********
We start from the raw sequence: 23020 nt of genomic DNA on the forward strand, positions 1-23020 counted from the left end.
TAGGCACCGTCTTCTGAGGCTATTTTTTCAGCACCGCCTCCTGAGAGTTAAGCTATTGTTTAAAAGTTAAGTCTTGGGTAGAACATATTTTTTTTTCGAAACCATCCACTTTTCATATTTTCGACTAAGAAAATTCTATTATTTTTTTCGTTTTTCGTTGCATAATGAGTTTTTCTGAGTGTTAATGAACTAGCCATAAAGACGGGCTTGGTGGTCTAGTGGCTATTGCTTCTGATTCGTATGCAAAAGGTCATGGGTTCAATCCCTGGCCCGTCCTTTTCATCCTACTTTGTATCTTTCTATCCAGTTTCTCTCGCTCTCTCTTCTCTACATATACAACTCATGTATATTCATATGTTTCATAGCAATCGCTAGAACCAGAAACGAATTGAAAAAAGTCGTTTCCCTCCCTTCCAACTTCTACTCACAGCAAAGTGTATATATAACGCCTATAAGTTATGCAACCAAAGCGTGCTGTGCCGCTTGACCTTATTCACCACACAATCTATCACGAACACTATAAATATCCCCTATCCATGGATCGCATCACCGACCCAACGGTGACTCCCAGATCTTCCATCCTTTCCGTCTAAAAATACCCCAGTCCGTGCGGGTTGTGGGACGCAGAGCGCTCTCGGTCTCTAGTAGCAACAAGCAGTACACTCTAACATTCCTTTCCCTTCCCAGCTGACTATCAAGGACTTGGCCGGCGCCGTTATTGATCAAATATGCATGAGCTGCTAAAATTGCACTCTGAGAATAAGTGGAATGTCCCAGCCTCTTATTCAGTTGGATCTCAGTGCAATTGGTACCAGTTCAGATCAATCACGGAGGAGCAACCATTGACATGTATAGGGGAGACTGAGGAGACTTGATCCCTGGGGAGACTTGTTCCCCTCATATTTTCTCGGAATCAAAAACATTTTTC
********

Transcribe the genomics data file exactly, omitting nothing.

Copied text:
We start from the raw sequence: 23020 nt of genomic DNA on the forward strand, positions 1-23020 counted from the left end.
TAGGCACCGTCTTCTGAGGCTATTTTTTCAGCACCGCCTCCTGAGAGTTAAGCTATTGTTTAAAAGTTAAGTCTTGGGTAGAACATATTTTTTTTTCGAAACCATCCACTTTTCATATTTTCGACTAAGAAAATTCTATTATTTTTTTCGTTTTTCGTTGCATAATGAGTTTTTCTGAGTGTTAATGAACTAGCCATAAAGACGGGCTTGGTGGTCTAGTGGCTATTGCTTCTGATTCGTATGCAAAAGGTCATGGGTTCAATCCCTGGCCCGTCCTTTTCATCCTACTTTGTATCTTTCTATCCAGTTTCTCTCGCTCTCTCTTCTCTACATATACAACTCATGTATATTCATATGTTTCATAGCAATCGCTAGAACCAGAAACGAATTGAAAAAAGTCGTTTCCCTCCCTTCCAACTTCTACTCACAGCAAAGTGTATATATAACGCCTATAAGTTATGCAACCAAAGCGTGCTGTGCCGCTTGACCTTATTCACCACACAATCTATCACGAACACTATAAATATCCCCTATCCATGGATCGCATCACCGACCCAACGGTGACTCCCAGATCTTCCATCCTTTCCGTCTAAAAATACCCCAGTCCGTGCGGGTTGTGGGACGCAGAGCGCTCTCGGTCTCTAGTAGCAACAAGCAGTACACTCTAACATTCCTTTCCCTTCCCAGCTGACTATCAAGGACTTGGCCGGCGCCGTTATTGATCAAATATGCATGAGCTGCTAAAATTGCACTCTGAGAATAAGTGGAATGTCCCAGCCTCTTATTCAGTTGGATCTCAGTGCAATTGGTACCAGTTCAGATCAATCACGGAGGAGCAACCATTGACATGTATAGGGGAGACTGAGGAGACTTGATCCCTGGGGAGACTTGTTCCCCTCATATTTTCTCGGAATCAAAAACATTTTTC